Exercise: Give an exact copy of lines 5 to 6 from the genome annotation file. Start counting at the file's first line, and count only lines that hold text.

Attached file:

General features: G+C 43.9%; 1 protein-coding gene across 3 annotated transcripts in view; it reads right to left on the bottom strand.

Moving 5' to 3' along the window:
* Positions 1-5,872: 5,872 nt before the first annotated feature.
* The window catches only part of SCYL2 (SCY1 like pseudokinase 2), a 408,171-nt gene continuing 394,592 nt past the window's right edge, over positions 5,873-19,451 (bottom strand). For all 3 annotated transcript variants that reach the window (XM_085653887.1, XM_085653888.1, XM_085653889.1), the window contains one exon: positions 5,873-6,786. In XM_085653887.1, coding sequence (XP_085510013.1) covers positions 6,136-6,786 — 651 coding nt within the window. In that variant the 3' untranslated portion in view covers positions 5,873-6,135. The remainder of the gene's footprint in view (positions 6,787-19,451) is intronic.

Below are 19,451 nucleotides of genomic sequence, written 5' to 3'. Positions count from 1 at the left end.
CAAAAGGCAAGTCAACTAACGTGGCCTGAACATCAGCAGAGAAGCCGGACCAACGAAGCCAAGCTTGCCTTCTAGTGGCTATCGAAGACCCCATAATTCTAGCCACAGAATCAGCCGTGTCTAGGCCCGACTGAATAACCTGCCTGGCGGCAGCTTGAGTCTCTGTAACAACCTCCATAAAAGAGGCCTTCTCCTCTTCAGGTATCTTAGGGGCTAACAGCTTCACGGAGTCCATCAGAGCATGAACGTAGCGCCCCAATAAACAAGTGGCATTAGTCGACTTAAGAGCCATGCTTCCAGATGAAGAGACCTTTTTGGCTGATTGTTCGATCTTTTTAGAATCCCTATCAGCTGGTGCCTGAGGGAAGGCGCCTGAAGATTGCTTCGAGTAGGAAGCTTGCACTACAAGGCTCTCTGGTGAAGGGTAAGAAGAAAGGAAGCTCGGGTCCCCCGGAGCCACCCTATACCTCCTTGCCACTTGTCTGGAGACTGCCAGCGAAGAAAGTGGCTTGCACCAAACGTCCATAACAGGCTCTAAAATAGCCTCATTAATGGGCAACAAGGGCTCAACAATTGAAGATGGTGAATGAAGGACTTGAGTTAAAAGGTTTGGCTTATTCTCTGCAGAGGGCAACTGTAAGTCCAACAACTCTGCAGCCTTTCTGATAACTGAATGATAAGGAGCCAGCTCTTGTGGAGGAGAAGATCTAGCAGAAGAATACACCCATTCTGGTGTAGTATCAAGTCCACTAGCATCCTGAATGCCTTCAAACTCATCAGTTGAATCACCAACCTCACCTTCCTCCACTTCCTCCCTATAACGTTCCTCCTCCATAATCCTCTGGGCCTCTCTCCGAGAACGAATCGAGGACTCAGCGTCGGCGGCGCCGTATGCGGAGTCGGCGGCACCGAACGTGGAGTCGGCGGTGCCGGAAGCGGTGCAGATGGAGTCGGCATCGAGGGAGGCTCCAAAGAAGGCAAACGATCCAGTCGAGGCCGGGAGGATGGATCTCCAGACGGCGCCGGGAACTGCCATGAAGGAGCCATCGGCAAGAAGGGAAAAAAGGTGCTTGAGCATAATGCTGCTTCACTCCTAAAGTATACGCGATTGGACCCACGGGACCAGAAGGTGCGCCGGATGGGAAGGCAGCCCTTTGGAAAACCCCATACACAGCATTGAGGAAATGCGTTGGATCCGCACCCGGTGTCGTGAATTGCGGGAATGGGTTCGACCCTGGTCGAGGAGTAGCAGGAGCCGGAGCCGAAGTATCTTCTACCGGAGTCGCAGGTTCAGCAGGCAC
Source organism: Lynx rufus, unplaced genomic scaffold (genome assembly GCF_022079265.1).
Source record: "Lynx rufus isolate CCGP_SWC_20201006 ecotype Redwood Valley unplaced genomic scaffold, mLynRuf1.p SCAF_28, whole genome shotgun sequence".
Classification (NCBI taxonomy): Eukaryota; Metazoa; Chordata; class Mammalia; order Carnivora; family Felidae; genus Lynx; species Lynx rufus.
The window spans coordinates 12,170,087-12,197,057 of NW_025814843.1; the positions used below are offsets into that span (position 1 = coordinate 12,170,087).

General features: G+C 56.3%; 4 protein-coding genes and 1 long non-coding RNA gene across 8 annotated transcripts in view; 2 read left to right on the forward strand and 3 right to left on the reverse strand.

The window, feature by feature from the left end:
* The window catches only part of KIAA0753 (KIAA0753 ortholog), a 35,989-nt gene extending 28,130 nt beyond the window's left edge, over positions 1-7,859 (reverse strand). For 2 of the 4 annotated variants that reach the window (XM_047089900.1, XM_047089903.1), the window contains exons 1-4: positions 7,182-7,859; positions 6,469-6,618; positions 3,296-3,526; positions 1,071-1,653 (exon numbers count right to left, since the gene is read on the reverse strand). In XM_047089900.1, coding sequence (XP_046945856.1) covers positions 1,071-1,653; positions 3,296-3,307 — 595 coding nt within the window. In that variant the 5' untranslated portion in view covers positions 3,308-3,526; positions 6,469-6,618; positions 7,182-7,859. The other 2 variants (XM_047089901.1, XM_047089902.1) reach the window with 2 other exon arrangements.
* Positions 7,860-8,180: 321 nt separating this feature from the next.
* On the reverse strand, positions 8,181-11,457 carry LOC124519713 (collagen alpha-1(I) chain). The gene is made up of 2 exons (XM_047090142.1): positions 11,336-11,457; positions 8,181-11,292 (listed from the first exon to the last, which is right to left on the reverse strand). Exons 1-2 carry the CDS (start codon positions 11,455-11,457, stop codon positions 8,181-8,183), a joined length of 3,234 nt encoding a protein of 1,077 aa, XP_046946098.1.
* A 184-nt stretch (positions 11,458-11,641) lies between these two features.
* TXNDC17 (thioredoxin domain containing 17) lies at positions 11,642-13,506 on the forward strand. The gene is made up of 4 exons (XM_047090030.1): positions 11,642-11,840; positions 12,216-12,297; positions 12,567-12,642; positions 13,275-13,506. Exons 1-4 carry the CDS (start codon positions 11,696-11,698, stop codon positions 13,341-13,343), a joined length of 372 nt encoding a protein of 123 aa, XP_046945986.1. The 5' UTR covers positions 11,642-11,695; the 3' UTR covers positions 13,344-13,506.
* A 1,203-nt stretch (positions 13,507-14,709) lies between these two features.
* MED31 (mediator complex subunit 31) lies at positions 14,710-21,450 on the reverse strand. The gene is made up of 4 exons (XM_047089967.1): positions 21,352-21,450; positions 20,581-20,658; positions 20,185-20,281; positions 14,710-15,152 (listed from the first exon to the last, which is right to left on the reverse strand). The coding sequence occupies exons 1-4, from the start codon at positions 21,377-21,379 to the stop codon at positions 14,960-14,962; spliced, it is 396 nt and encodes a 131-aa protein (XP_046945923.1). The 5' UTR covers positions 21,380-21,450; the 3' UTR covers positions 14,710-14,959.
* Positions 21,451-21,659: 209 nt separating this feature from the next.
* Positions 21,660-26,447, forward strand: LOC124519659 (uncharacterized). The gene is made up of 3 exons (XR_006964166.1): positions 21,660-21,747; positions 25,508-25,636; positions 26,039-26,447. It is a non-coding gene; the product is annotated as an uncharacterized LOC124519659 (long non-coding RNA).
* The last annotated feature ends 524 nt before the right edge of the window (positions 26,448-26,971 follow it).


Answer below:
Below are 19,451 nucleotides of genomic sequence, written 5' to 3'. Positions count from 1 at the left end.
CAAAAGGCAAGTCAACTAACGTGGCCTGAACATCAGCAGAGAAGCCGGACCAACGAAGCCAAGCTTGCCTTCTAGTGGCTATCGAAGACCCCATAATTCTAGCCACAGAATCAGCCGTGTCTAGGCCCGACTGAATAACCTGCCTGGCGGCAGCTTGAGTCTCTGTAACAACCTCCATAAAAGAGGCCTTCTCCTCTTCAGGTATCTTAGGGGCTAACAGCTTCACGGAGTCCATCAGAGCATGAACGTAGCGCCCCAATAAACAAGTGGCATTAGTCGACTTAAGAGCCATGCTTCCAGATGAAGAGACCTTTTTGGCTGATTGTTCGATCTTTTTAGAATCCCTATCAGCTGGTGCCTGAGGGAAGGCGCCTGAAGATTGCTTCGAGTAGGAAGCTTGCACTACAAGGCTCTCTGGTGAAGGGTAAGAAGAAAGGAAGCTCGGGTCCCCCGGAGCCACCCTATACCTCCTTGCCACTTGTCTGGAGACTGCCAGCGAAGAAAGTGGCTTGCACCAAACGTCCATAACAGGCTCTAAAATAGCCTCATTAATGGGCAACAAGGGCTCAACAATTGAAGATGGTGAATGAAGGACTTGAGTTAAAAGGTTTGGCTTATTCTCTGCAGAGGGCAACTGTAAGTCCAACAACTCTGCAGCCTTTCTGATAACTGAATGATAAGGAGCCAGCTCTTGTGGAGGAGAAGATCTAGCAGAAGAATACACCCATTCTGGTGTAGTATCAAGTCCACTAGCATCCTGAATGCCTTCAAACTCATCAGTTGAATCACCAACCTCACCTTCCTCCACTTCCTCCCTATAACGTTCCTCCTCCATAATCCTCTGGGCCTCTCTCCGAGAACGAATCGAGGACTCAGCGTCGGCGGCGCCGTATGCGGAGTCGGCGGCACCGAACGTGGAGTCGGCGGTGCCGGAAGCGGTGCAGATGGAGTCGGCATCGAGGGAGGCTCCAAAGAAGGCAAACGATCCAGTCGAGGCCGGGAGGATGGATCTCCAGACGGCGCCGGGAACTGCCATGAAGGAGCCATCGGCAAGAAGGGAAAAAAGGTGCTTGAGCATAATGCTGCTTCACTCCTAAAGTATACGCGATTGGACCCACGGGACCAGAAGGTGCGCCGGATGGGAAGGCAGCCCTTTGGAAAACCCCATACACAGCATTGAGGAAATGCGTTGGATCCGCACCCGGTGTCGTGAATTGCGGGAATGGGTTCGACCCTGGTCGAGGAGTAGCAGGAGCCGGAGCCGAAGTATCTTCTACCGGAGTCGCAGGTTCAGCAGGCAC